Eliot Higgins’ Bellingcat channel suspended by YouTube, then quickly restored
The Bellingcat founder tweeted that his YouTube channel had been suspended and complained that social media companies seemed to be “having a go at open source investigator” accounts. “It’s not like they don’t know who Bellingcat is,” he fretted in a subsequent tweet.
The account was suspended after a review, “due to repeated or severe violations” of the community guidelines, according to a screenshot posted by Higgins.
The worry was short-lived however. Less than two hours later, the NATO golden boy had his account restored — so he can continue investigating international incidents and war crimes from the comfort of his living room in Leicester.
Higgins, a former underwear salesman with no military background or expertise in weapons analysis, shot to Western Media fame when he began blogging the results of his open-source “investigations” — which somehow always pinned the blame on Russia or another convenient Western adversary. His diligent work caught the eye of the NATO-funded Atlantic Council, which was eager to throw money at him to keep the “research” flowing.Also on rt.com Twitter wars spill out onto the streets as Bellingcat’s Higgins meets Graham Phillips
Why Higgins’ account was suspended remains a mystery. Perhaps someone at YouTube just made a terrible mistake — and the speed with which the account was restored indicates a swift intervention from Higgins and his influential friends.
But there’s plenty of reasons why Higgins remains controversial, ban or no ban.
When Higgins assessed that the Syrian government was behind a chemical weapons attack at Khan Sheikhoun in 2017, his analysis was challenged by MIT professor and chemical weapons expert Theodore Postol. In his own 14-page report, Postol concluded that the Western analysis“cannot be true.” Higgins, who enjoys lobbing insults on Twitter, maturely branded Postol an “idiot” and refused invitations to debate him. When Higgins finally agreed to a debate, Postol accused him of fabricating data and fairly easily showed the Bellingcat founder to be a charlatan.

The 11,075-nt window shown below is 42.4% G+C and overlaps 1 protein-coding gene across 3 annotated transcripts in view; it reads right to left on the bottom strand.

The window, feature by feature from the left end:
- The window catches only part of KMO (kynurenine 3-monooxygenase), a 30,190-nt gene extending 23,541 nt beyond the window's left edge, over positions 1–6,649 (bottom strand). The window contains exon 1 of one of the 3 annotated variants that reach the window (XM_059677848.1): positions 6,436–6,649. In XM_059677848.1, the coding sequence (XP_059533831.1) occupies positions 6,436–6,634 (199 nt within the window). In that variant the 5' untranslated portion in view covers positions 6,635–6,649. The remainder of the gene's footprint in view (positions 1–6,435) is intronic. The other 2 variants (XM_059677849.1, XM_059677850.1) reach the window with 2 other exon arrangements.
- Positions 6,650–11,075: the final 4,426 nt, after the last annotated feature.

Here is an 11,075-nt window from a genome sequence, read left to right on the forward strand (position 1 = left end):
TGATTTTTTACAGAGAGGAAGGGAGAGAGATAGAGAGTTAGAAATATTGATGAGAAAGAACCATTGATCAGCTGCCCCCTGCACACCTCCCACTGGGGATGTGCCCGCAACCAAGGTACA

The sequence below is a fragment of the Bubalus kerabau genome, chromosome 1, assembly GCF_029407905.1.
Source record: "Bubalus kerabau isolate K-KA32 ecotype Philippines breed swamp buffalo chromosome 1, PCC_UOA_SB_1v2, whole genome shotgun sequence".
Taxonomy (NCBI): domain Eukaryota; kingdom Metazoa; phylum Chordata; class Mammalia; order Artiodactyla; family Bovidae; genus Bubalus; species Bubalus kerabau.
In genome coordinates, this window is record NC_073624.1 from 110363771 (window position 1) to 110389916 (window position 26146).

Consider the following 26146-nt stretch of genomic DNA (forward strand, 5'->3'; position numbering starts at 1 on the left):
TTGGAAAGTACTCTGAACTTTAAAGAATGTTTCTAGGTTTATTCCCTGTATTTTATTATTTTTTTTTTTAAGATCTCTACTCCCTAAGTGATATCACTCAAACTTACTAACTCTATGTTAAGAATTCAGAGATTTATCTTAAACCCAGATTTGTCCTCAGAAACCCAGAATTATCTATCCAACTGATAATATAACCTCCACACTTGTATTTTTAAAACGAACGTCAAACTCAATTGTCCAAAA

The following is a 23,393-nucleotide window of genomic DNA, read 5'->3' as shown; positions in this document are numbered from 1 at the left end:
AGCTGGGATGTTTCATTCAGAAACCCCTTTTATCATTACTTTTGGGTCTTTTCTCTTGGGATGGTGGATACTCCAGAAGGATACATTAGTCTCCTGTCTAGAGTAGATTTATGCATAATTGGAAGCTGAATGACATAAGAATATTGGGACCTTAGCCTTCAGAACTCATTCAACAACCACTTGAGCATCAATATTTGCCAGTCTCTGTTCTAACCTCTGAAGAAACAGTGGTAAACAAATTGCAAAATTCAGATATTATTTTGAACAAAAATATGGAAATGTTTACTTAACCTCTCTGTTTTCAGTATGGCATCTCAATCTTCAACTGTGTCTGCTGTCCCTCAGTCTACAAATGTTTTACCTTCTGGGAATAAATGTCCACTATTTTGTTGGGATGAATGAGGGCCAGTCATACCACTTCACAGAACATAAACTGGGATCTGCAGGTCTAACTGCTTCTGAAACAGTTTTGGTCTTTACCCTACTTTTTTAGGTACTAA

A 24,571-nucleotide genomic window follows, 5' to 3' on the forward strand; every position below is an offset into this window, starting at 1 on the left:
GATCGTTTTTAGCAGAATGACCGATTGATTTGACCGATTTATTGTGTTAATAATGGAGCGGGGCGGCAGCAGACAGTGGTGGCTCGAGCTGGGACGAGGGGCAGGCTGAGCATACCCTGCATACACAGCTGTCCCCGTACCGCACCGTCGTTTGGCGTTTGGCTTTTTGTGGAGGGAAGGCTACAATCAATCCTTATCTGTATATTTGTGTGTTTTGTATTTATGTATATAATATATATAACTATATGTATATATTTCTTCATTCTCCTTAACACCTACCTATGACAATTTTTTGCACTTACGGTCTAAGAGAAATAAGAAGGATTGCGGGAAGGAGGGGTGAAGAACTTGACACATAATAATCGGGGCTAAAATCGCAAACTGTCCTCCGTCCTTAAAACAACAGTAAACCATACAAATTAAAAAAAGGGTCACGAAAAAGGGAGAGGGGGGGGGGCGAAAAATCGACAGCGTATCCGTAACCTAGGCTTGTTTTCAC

Higgins also claimed that Russia had launched rockets into eastern Ukraine in 2014 during fighting between Ukrainian forces and separatist militias. To ‘prove’ it, he analysed aerial images to assess the impact craters — but again was challenged by a genuine professional, weapons expert Stephen Johnson, who said crater analysis is “highly experimental and prone to inaccuracy.”
They’re not the only experts to challenge Higgins. Defense and security analyst Richard Galustian told RT in 2015 that Higgins is a “complete fraudster” and an “armchair analyst” who relies on unverifiable and potentially “manipulated” social media sources.Also on rt.com ‘Suck my balls’: NATO-funded blogger Eliot Higgins checkmates critics with watertight argument
When Higgins conducted “analysis” of Russian satellite data released after the downing of MH17 Malaysia Airlines flight in eastern Ukraine in 2014, claiming they had been manipulated, his investigative skills were called into question again. German image forensics expert Jens Kriese told Der Spiegel magazine that “from the perspective of forensics” the Bellingcat approach is “not very robust” and is “nothing more than reading tea leaves.”
If the tea leaves always happen to say “Russia did it,” it’s unlikely that the NATO money will dry up any time soon. In the meantime, perusers of Higgins’ newly-restored YouTube channel would be well-advised to take his investigations with a large pinch of salt.
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